Joan Mitchell's lyrical abstract compositions, such as River II, 1986 are closely tied to nature, reflecting the artist's continual devotion to landscape, a characteristic that distinguishes her from her Abstract Expressionist contemporaries. One of only a few female artists associated with the movement, Mitchell is primarily concerned with the complexities of emotion and the memory of nature, not simple scenes or subjects. She has stated that her work is "about a feeling that comes to me from the outside from landscape. I paint from remembered landscapes that I carry with me-- and remembered feelings of them, which of course become transformed. I would rather leave nature to itself. I would like more to paint what it leaves me with" (J. Mitchell quoted in J. Baur, Nature in Abstraction: The Relationship of Abstract Painting and Sculpture to Nature in Twentieth Century American Art, Whitney Museum of American Art, New York, 1958, p. 75).
Mitchell's landscapes reflect the impression of nature upon the artist and have strong visual connections to the late work of Claude Monet who lived and painted in the village of Vétheuil where Mitchell moved to in the 1960s. In their later years, both Mitchell and Monet created expressive, colorful and yet distilled paintings of their local landscape. The urgent gestures, extraordinary color, and distilled composition of River II, 1986 all combine to create an important and extraordinary work of the artist's oeuvre with strong ties to both European and American art history.
Painted in the last decade of Mitchell's life, River II, 1986, displays the central issue of the artist's mortality. The organic rhythms and brushstrokes of the painting evoke the turbulence of water and also suggest a metaphor of the ebb and flow of life. As Judith Bernstock writes, "In the River paintings, the self is fragmented, torn in different directions by despair; uncertainty prevails, never about painting but about life" (J. Bernstock, Joan Mitchell, New York, 1988, p. 199). Yet the urgency with which Mitchell conveys the inevitability of one's own mortality are countered by the bright yellow brushstrokes that give River II, 1986 a sense of undiminished energy. The powerful gestures of blue, yellow and green lend the painting a vivid expression of the dynamic and ever-changing image of the river itself but do not lend themselves to realism. Like Monet's late paintings, the landscape is only referred to through spatial relations between the paint and the canvas that is juxtaposed to create an organic perspective and sense of space. It is the colors and the emotive content evoked that ultimately takes over the painting with yellow used for both sun and flowers, blue for water and sky.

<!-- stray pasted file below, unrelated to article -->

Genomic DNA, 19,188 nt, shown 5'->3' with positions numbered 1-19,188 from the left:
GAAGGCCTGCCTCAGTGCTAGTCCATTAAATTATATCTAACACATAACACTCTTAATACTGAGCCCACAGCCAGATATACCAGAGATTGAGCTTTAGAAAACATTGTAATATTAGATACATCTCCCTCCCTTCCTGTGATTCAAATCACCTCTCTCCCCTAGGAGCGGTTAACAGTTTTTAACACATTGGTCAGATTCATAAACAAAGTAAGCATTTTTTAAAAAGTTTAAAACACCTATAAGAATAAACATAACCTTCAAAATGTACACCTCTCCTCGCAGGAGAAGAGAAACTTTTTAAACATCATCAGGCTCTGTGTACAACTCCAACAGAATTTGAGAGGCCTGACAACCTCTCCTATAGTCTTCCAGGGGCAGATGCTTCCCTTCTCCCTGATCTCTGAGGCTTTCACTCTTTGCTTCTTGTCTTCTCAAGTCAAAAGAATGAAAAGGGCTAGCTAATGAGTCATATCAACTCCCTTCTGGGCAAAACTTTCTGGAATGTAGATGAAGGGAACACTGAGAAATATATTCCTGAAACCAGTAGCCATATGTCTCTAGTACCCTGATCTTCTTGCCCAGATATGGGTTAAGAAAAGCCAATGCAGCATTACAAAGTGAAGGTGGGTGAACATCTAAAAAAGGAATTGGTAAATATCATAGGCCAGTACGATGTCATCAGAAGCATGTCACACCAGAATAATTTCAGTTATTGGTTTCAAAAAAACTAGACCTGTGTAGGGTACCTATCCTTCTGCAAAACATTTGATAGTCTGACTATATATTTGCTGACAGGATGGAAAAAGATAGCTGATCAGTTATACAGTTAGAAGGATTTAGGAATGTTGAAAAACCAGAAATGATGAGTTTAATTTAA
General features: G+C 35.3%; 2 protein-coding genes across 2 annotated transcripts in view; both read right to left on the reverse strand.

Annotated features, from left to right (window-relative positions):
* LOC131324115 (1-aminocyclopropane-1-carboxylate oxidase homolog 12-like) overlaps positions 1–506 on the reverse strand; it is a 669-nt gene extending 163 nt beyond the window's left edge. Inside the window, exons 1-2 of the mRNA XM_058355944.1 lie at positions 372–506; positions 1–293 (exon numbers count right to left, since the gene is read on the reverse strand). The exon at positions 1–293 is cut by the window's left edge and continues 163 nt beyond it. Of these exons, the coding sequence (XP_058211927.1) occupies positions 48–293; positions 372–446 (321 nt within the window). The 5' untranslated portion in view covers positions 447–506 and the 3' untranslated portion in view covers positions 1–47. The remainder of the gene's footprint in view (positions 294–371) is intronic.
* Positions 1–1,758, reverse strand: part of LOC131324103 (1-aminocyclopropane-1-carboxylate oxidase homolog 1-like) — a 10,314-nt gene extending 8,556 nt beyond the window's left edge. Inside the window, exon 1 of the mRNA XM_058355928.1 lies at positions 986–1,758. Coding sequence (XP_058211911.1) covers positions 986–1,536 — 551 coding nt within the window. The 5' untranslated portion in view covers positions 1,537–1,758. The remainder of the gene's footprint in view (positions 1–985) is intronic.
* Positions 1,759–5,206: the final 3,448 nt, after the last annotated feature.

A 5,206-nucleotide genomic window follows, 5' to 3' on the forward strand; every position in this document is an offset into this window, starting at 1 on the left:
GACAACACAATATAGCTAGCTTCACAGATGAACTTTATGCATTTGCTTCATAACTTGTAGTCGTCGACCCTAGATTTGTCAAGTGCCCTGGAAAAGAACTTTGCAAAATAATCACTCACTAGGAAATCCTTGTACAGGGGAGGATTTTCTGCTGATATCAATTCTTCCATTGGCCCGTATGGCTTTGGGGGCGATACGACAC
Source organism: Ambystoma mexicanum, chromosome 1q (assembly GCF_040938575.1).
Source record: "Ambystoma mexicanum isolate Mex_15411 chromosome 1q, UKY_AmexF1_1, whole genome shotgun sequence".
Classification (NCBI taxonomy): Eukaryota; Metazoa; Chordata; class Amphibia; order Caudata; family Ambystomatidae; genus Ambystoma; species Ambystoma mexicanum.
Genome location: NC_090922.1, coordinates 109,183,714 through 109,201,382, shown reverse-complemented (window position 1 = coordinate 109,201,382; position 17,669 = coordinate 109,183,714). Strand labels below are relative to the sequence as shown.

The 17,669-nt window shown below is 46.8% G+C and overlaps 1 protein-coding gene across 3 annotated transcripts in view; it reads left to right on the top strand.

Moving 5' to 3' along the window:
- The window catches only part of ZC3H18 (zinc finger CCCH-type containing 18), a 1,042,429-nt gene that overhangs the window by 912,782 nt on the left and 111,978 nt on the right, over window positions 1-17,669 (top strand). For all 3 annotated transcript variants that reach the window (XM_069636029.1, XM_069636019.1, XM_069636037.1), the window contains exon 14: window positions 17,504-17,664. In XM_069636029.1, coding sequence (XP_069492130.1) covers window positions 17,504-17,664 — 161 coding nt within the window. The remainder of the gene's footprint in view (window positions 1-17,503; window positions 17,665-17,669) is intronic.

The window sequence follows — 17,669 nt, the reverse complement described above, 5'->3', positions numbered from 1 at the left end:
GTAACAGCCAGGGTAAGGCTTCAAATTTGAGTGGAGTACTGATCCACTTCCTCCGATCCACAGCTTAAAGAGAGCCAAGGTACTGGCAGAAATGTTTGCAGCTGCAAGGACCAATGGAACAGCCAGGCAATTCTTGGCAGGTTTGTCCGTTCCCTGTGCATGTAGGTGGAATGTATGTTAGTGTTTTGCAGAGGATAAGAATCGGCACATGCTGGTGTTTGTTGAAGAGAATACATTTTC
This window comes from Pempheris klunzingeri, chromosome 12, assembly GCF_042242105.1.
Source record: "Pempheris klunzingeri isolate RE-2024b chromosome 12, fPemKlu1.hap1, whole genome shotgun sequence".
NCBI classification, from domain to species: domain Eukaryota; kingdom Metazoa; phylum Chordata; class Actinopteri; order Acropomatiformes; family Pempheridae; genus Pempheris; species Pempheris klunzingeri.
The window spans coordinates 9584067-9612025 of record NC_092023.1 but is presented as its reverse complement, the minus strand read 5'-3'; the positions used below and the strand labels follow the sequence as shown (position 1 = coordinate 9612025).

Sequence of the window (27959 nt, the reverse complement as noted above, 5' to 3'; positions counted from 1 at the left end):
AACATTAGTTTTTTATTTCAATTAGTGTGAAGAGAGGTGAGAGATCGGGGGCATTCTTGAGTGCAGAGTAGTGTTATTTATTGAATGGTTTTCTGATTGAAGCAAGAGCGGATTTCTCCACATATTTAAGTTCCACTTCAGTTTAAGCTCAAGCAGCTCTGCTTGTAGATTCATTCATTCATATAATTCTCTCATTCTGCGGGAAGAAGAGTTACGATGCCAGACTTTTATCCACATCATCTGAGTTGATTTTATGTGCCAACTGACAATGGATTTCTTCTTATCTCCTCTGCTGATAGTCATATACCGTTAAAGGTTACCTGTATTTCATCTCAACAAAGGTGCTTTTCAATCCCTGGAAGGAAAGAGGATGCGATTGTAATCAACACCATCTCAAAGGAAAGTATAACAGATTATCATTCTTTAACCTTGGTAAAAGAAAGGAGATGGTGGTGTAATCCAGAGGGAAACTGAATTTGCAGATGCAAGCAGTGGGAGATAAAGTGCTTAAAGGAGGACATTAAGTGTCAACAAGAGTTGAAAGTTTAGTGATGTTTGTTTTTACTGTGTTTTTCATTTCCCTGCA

Transforming her heritage of Abstract Expressionism, Joan Mitchell's paintings of the 1980s are a mature and self-assured expression of nature and the artist, poignantly reduced to the energies of light and color. Her late work is perhaps her most self-possessed and powerful, a culmination of her personal and professional journey. As Judith Bernstock states, "Some artists, like Artemisia Gentileschi, Gustave Courbet, and Georges Braque peak early and are remembered mainly for their youthful accomplishments. Others, like Rembrandt, Cézanne, and Monet continue to grow and achieve lasting fame on the basis of a long lifetime of work, often fraught with hardship and struggle. Joan Mitchell fits into the latter category of artists. Although she had achieved recognition by the age of thirty, with each passing year Mitchell's painting has continue to become more profound and beautiful. Having mastered the techniques of painting and the rigors of life, she is now at the height of her expressive powers" (J. Bernstock, Ibid, New York, p. 199-202).